It has already been defined as the oldest meteoric impact crater ever identified on Earth, the one dated in Western Australia, which, according to geologists and researchers, was formed by an impact that occurred over 2.2 billion years ago. The study for the first time performs a precise dating of the Yarrabubba crater estimating the date in 2.229 billion years, 200 million years more than other old impact craters identified on our planet.
Dating with this precision impact craters so ancient is not at all easy: the Earth is a planet more than alive and, even just considering the tectonic events, including earthquakes themselves, one would expect that after 2.2 billion years a crater remains no longer perceptible as it is progressively erased by the geological action of the planet.
In this case, the researchers have made a noteworthy effort and, in their study published in Nature Communications, they explain how they managed to date such a crater.
First of all, they looked for special minerals present in the site, minerals that were the result of the alteration of the structure of various materials following the impact, including zircon and monazite.
Using special high-tech scanning processes, including ion microprobes, the researchers found and identified the uranium present in microscopic granules and were able to calculate a precise date. Among other things, at that time the Earth was in a deep freeze phase called “Snowball Earth.”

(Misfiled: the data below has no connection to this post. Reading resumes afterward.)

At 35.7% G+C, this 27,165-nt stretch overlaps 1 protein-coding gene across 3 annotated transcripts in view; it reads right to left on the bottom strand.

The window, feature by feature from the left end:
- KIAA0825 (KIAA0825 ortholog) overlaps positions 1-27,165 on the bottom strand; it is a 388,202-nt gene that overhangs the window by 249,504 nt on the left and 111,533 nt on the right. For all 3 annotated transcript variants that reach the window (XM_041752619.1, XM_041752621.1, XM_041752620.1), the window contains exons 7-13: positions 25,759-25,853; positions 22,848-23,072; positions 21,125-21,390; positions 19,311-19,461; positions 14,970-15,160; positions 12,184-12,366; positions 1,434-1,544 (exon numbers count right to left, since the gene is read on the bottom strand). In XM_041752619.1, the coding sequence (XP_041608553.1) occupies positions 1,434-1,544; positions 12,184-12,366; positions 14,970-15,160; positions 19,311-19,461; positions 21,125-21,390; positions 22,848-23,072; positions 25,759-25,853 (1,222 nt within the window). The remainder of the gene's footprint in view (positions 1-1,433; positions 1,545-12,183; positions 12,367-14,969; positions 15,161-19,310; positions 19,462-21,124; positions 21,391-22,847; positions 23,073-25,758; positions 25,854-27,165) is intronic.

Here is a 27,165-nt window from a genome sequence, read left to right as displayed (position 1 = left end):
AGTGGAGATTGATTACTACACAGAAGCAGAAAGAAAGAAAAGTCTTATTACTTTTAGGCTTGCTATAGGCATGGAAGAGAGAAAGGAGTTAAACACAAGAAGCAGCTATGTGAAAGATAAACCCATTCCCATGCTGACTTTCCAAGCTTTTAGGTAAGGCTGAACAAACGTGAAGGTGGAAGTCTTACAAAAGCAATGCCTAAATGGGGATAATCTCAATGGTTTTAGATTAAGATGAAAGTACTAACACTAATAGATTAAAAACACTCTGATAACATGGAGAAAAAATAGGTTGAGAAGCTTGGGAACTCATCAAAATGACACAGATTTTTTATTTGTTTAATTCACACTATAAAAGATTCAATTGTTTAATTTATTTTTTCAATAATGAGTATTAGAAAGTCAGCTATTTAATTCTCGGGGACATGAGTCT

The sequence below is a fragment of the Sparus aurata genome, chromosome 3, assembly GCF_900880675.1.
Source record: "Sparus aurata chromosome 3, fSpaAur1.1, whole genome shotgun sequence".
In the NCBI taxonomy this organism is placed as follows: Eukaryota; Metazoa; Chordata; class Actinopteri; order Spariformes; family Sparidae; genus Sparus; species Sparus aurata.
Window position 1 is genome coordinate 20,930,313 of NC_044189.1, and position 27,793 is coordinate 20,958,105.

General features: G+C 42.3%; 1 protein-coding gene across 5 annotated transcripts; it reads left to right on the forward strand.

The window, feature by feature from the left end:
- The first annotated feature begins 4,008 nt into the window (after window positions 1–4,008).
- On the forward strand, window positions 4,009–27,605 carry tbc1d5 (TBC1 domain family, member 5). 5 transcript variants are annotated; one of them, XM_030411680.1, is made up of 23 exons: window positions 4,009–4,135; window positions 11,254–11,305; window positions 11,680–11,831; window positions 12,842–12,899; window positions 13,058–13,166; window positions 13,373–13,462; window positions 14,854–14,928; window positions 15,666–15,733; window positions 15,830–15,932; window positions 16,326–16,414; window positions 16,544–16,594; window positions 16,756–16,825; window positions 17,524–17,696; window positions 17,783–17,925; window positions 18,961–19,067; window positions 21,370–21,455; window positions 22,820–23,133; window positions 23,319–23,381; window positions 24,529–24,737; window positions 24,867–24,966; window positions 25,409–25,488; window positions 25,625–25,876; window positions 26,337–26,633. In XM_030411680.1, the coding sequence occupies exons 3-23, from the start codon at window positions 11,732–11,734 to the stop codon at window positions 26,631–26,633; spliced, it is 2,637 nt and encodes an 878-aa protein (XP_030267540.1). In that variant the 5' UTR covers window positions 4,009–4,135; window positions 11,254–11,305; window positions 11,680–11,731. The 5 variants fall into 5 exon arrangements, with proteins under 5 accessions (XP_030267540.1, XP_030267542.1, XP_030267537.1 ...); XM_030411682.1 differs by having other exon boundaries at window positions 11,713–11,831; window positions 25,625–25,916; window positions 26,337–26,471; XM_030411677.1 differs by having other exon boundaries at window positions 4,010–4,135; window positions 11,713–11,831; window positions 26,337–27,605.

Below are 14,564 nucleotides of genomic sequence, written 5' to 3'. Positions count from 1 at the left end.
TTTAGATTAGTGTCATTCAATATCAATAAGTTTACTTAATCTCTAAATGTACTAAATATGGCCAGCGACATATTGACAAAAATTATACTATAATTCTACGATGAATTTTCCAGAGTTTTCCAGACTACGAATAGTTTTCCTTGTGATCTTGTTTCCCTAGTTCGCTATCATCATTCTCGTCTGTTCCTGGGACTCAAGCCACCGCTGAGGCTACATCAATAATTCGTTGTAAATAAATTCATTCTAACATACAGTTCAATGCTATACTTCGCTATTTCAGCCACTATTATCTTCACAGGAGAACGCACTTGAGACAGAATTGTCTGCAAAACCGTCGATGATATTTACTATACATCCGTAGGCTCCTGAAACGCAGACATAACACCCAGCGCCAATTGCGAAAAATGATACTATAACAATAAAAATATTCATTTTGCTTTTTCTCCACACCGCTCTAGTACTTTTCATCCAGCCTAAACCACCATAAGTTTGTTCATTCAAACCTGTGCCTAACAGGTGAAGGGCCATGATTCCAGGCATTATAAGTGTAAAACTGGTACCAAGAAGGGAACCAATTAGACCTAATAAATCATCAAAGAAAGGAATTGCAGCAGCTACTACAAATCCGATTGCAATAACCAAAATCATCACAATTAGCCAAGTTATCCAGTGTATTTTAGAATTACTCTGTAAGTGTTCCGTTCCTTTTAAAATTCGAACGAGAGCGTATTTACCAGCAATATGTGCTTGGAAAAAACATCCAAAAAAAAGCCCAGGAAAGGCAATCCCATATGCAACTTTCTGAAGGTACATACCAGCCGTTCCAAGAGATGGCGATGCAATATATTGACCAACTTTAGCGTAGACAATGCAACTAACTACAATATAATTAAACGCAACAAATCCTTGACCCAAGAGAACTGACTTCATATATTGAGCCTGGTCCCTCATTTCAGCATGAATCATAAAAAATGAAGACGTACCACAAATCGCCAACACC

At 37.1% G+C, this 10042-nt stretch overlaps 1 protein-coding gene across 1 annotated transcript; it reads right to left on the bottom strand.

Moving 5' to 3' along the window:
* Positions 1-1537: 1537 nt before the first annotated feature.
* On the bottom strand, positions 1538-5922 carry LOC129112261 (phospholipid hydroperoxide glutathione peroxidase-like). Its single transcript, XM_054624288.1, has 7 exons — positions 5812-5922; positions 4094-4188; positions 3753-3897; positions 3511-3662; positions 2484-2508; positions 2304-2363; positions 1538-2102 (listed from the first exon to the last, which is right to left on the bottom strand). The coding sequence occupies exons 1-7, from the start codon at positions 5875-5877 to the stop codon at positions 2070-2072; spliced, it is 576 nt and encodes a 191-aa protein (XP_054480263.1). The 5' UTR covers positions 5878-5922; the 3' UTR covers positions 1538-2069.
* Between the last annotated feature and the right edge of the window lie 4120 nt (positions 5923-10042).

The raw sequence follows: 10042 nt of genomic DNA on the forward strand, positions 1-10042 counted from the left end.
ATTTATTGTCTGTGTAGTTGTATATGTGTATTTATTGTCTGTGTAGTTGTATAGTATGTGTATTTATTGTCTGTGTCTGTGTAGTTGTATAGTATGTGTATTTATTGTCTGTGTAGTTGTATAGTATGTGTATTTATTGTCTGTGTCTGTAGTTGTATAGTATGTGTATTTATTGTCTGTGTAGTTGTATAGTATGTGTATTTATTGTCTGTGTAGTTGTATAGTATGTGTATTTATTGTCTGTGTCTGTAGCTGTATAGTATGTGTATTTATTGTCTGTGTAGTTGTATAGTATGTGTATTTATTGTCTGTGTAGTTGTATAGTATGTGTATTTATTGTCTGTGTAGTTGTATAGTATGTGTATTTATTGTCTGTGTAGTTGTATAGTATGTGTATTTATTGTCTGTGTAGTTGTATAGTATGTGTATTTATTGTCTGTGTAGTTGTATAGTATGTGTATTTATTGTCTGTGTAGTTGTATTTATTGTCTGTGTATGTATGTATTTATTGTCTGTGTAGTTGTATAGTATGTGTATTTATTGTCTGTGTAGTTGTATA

This means that at the moment of impact not only a crater was created (about 70 km wide) but several tons of ice vaporized into the atmosphere (up to half a trillion tons according to the researchers). Water vapor, in itself, is an excellent greenhouse gas. At this point the suspicion arises: did this impact event contribute to the melting of the ice that followed the snowball Earth?
At the moment there is no evidence to prove such a thing and it is only speculation. Further studies will be needed to determine whether such an impact can really cause far-reaching climate change in a completely frozen world like the Snowball Earth.
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